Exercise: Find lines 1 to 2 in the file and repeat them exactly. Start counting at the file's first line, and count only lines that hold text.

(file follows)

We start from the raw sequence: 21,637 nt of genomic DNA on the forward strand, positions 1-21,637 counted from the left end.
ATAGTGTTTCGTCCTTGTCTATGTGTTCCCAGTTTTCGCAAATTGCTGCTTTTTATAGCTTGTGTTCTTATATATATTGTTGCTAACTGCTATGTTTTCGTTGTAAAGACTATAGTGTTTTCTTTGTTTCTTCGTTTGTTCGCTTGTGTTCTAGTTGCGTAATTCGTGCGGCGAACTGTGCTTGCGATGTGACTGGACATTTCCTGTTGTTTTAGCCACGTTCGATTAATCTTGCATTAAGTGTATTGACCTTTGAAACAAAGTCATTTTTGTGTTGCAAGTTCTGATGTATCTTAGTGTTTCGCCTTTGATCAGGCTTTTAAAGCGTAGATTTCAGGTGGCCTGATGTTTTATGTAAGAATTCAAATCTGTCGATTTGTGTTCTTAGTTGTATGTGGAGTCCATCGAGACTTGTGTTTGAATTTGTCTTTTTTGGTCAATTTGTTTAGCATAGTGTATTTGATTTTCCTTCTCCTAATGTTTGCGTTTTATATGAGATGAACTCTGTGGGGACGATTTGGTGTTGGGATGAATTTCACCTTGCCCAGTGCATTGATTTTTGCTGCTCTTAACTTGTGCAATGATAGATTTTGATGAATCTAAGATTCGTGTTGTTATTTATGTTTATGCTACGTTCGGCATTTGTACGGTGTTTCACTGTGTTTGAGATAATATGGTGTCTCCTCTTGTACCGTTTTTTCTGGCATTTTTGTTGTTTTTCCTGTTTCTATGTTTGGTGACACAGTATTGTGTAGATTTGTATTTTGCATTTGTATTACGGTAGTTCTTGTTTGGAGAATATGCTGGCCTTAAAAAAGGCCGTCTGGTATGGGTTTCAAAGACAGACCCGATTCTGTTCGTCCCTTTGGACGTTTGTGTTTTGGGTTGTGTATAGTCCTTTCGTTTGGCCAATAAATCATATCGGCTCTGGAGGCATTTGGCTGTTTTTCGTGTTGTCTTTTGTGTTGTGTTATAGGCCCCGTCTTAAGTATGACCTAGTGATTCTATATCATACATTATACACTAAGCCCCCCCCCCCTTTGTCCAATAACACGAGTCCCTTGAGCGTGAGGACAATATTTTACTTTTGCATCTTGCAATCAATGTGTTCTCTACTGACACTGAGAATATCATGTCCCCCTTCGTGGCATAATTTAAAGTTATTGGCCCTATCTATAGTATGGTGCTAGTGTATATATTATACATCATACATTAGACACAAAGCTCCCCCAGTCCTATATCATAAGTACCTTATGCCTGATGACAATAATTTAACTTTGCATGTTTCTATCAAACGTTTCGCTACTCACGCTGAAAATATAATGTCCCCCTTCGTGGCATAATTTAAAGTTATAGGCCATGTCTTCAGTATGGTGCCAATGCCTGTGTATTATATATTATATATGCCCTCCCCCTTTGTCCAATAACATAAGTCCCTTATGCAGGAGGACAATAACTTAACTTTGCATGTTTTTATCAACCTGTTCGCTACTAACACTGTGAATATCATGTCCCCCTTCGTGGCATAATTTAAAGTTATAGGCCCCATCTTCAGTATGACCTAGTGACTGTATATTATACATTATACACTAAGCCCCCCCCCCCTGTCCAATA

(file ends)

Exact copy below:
We start from the raw sequence: 21,637 nt of genomic DNA on the forward strand, positions 1-21,637 counted from the left end.
ATAGTGTTTCGTCCTTGTCTATGTGTTCCCAGTTTTCGCAAATTGCTGCTTTTTATAGCTTGTGTTCTTATATATATTGTTGCTAACTGCTATGTTTTCGTTGTAAAGACTATAGTGTTTTCTTTGTTTCTTCGTTTGTTCGCTTGTGTTCTAGTTGCGTAATTCGTGCGGCGAACTGTGCTTGCGATGTGACTGGACATTTCCTGTTGTTTTAGCCACGTTCGATTAATCTTGCATTAAGTGTATTGACCTTTGAAACAAAGTCATTTTTGTGTTGCAAGTTCTGATGTATCTTAGTGTTTCGCCTTTGATCAGGCTTTTAAAGCGTAGATTTCAGGTGGCCTGATGTTTTATGTAAGAATTCAAATCTGTCGATTTGTGTTCTTAGTTGTATGTGGAGTCCATCGAGACTTGTGTTTGAATTTGTCTTTTTTGGTCAATTTGTTTAGCATAGTGTATTTGATTTTCCTTCTCCTAATGTTTGCGTTTTATATGAGATGAACTCTGTGGGGACGATTTGGTGTTGGGATGAATTTCACCTTGCCCAGTGCATTGATTTTTGCTGCTCTTAACTTGTGCAATGATAGATTTTGATGAATCTAAGATTCGTGTTGTTATTTATGTTTATGCTACGTTCGGCATTTGTACGGTGTTTCACTGTGTTTGAGATAATATGGTGTCTCCTCTTGTACCGTTTTTTCTGGCATTTTTGTTGTTTTTCCTGTTTCTATGTTTGGTGACACAGTATTGTGTAGATTTGTATTTTGCATTTGTATTACGGTAGTTCTTGTTTGGAGAATATGCTGGCCTTAAAAAAGGCCGTCTGGTATGGGTTTCAAAGACAGACCCGATTCTGTTCGTCCCTTTGGACGTTTGTGTTTTGGGTTGTGTATAGTCCTTTCGTTTGGCCAATAAATCATATCGGCTCTGGAGGCATTTGGCTGTTTTTCGTGTTGTCTTTTGTGTTGTGTTATAGGCCCCGTCTTAAGTATGACCTAGTGATTCTATATCATACATTATACACTAAGCCCCCCCCCCCTTTGTCCAATAACACGAGTCCCTTGAGCGTGAGGACAATATTTTACTTTTGCATCTTGCAATCAATGTGTTCTCTACTGACACTGAGAATATCATGTCCCCCTTCGTGGCATAATTTAAAGTTATTGGCCCTATCTATAGTATGGTGCTAGTGTATATATTATACATCATACATTAGACACAAAGCTCCCCCAGTCCTATATCATAAGTACCTTATGCCTGATGACAATAATTTAACTTTGCATGTTTCTATCAAACGTTTCGCTACTCACGCTGAAAATATAATGTCCCCCTTCGTGGCATAATTTAAAGTTATAGGCCATGTCTTCAGTATGGTGCCAATGCCTGTGTATTATATATTATATATGCCCTCCCCCTTTGTCCAATAACATAAGTCCCTTATGCAGGAGGACAATAACTTAACTTTGCATGTTTTTATCAACCTGTTCGCTACTAACACTGTGAATATCATGTCCCCCTTCGTGGCATAATTTAAAGTTATAGGCCCCATCTTCAGTATGACCTAGTGACTGTATATTATACATTATACACTAAGCCCCCCCCCCCTGTCCAATA